Best Practices: Three Strategies for Creating Group VR Experiences
Virtual reality demos have come a long way since their inception. In the beginning, event attendees strapped on a headset and sat static in a chair to experience the content by themselves. Today, VR engagements entail physically moving around a space, and in many cases, doing so in a group setting. Because, isn’t every experience more fun when you have others to share it with? Here, three best practices for formulating a group VR strategy.
Make it Social
Group VR experiences inherently provide an opportunity for participants to interact with one another, and most brands use that to their advantage. Like Jaguar, which leverages a shared virtual reality experience to launch its electric I-PACE concept car. Just before the Los Angeles Auto Show, the brand simultaneously gives celebrities and influencers in both L.A. and London a chance to view the new vehicle with VR content that reveals its key features. Four waves of attendees go through the 35-minute experience, sitting together at round tables and equipped with HTC Vive Business Edition headsets powered by Dell Precision workstations. Participants get a rare virtual ride in the driver’s seat while catching a 360-degree view of Venice Beach. Throughout the group VR experience, they can see the hand controllers of attendees to their right and left, as well as hear the comments of participants in both L.A. and London, generating far more excitement and buzz for the I-PACE—and the Jaguar brand—than a solo VR journey.
Give Them an Adrenaline Rush
Arguably the best part of riding a roller coaster is the rush of adrenaline you get free falling from the ride’s steepest hill, and then, of course, the shared sense of joy (and relief) everyone feels after making it through alive. Samsung brings that concept to CES, where it offers a group VR-fueled amusement park-like ride. The Samsung Galaxy Experience Zone gives attendees an opportunity to ski or ride down a virtual mountain, speed through a skeleton track at 120 mph or fly alongside Pterodactyls. The brand’s VR headsets provide a realistic visual environment, while a killer simulator jolts groups of participants around at the right moments to make the physical experience more realistic. The takeaway? Adrenaline-pumping experiences, real or virtual, are always more fun when you’re riding the wave of emotions together. Go group VR!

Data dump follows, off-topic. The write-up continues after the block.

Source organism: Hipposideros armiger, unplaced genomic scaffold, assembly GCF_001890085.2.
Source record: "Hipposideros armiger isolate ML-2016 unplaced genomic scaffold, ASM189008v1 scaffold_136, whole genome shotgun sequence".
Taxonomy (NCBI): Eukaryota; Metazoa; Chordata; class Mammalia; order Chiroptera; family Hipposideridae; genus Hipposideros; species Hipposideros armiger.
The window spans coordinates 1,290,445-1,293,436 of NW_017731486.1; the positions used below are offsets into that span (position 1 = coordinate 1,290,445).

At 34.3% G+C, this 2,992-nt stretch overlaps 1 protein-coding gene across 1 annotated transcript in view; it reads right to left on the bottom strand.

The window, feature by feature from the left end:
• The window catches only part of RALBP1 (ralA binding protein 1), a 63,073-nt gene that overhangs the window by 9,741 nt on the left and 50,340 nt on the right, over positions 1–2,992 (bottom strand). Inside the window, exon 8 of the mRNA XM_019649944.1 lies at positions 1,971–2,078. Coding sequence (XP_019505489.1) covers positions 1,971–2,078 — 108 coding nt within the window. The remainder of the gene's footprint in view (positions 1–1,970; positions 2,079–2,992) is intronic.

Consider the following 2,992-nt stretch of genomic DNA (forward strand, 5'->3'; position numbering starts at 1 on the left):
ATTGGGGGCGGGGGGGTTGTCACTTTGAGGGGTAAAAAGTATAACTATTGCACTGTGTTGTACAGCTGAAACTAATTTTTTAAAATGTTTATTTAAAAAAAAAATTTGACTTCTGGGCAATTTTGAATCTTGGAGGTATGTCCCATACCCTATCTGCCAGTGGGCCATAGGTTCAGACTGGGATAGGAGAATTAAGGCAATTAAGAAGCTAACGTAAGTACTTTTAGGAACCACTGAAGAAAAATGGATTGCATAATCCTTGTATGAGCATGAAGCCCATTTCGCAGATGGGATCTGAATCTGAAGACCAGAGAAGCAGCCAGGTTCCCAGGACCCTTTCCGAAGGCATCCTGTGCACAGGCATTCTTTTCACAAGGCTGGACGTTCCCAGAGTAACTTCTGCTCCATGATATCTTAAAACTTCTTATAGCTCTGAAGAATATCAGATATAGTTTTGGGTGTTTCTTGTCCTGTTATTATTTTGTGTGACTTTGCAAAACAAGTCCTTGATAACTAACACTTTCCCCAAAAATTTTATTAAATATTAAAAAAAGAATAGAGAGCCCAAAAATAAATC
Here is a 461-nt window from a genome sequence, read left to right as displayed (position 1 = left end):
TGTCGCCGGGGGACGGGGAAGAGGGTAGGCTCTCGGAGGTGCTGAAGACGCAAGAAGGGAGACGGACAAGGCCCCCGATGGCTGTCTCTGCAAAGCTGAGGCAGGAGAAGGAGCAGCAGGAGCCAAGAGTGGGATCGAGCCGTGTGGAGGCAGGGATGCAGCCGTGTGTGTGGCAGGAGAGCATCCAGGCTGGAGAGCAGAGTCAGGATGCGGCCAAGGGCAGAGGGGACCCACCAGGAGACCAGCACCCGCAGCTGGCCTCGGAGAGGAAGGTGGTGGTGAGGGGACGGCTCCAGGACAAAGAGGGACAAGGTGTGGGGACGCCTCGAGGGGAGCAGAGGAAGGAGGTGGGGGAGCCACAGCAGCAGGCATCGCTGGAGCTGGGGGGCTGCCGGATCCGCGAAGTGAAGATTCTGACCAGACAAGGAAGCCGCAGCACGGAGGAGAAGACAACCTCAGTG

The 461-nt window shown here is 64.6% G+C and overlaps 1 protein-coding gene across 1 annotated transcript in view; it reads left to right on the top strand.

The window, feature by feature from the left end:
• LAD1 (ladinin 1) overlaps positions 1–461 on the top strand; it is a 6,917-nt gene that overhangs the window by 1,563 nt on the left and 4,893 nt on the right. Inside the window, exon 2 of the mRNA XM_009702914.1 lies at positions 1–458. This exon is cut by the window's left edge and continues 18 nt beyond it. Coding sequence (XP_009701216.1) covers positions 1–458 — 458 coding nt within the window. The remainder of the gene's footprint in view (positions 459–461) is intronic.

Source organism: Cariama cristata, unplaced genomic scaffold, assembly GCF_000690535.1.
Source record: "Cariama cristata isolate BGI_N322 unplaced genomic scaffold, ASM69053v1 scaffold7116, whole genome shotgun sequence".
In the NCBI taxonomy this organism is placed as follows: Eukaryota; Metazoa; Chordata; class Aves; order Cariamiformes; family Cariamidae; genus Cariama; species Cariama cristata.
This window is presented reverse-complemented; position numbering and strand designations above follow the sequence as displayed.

Focus on a Shared Passion
Savvy event marketers find ways to tap into their target demographics’ passion points, understanding that fueling those passions also fuels the consumer’s affinity for their brand. The concept can also be applied to group VR engagements. A prime example is the lead-up to Elton John’s “Farewell Yellow Brick Road” tour. To promote the tour, events in New York City, Los Angeles and London invite press and fans to explore the musician’s history through a group VR experience. Participants are transported to the Troubadour in L.A. for John’s first U.S. concert, for instance, as well as to his famous performance at Dodgers Stadium, where the virtual crowd chanting “Saturday” inspires some of the VR participants to chant it in real life. A large portion of the attendees are, after all, diehard fans of the iconic singer. John, of course, isn’t marketing a product or service per se. But brands can leverage the concept behind his tour strategy by finding a passion point shared by their target consumer and offering a group VR experience that enhances it while mapping back to the brand and its messaging.
Like any technology, virtual reality continues to evolve, and brands using the tech have to progress along with it. Right now, that means getting attendees out of their seats, into a group setting and interacting with fellow participants, because when it comes to VR, sharing really is caring.
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Posted by Dyan Cornacchio | Request as a Speaker
Social media and creative writing connoisseur. Obsessed with my golden retriever, pop culture, and pizza. Nothing makes me happier than being home on LI, relaxing at the beach with my family.